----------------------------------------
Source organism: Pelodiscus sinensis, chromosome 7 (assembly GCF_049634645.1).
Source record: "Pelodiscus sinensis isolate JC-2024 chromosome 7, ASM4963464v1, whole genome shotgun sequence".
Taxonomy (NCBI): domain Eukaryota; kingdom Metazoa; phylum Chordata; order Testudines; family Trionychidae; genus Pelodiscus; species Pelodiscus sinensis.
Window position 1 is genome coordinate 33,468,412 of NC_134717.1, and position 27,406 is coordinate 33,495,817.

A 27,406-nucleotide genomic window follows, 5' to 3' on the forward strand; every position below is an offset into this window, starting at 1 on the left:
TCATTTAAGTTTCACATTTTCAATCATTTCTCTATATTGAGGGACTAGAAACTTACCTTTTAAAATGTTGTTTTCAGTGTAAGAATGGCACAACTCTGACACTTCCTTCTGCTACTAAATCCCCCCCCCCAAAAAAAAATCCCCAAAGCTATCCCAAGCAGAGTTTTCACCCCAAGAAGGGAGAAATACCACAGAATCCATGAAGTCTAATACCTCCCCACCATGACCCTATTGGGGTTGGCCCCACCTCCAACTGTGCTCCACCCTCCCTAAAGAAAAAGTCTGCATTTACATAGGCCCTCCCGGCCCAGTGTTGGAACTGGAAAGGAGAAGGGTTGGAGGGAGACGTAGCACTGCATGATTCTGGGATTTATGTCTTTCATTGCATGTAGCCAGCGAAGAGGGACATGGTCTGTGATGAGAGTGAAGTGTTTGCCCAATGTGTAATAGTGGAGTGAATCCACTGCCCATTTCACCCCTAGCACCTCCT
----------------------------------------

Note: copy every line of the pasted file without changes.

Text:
Source organism: Pelodiscus sinensis, chromosome 7 (assembly GCF_049634645.1).
Source record: "Pelodiscus sinensis isolate JC-2024 chromosome 7, ASM4963464v1, whole genome shotgun sequence".
Taxonomy (NCBI): domain Eukaryota; kingdom Metazoa; phylum Chordata; order Testudines; family Trionychidae; genus Pelodiscus; species Pelodiscus sinensis.
Window position 1 is genome coordinate 33,468,412 of NC_134717.1, and position 27,406 is coordinate 33,495,817.

A 27,406-nucleotide genomic window follows, 5' to 3' on the forward strand; every position below is an offset into this window, starting at 1 on the left:
TCATTTAAGTTTCACATTTTCAATCATTTCTCTATATTGAGGGACTAGAAACTTACCTTTTAAAATGTTGTTTTCAGTGTAAGAATGGCACAACTCTGACACTTCCTTCTGCTACTAAATCCCCCCCCCCAAAAAAAAATCCCCAAAGCTATCCCAAGCAGAGTTTTCACCCCAAGAAGGGAGAAATACCACAGAATCCATGAAGTCTAATACCTCCCCACCATGACCCTATTGGGGTTGGCCCCACCTCCAACTGTGCTCCACCCTCCCTAAAGAAAAAGTCTGCATTTACATAGGCCCTCCCGGCCCAGTGTTGGAACTGGAAAGGAGAAGGGTTGGAGGGAGACGTAGCACTGCATGATTCTGGGATTTATGTCTTTCATTGCATGTAGCCAGCGAAGAGGGACATGGTCTGTGATGAGAGTGAAGTGTTTGCCCAATGTGTAATAGTGGAGTGAATCCACTGCCCATTTCACCCCTAGCACCTCCT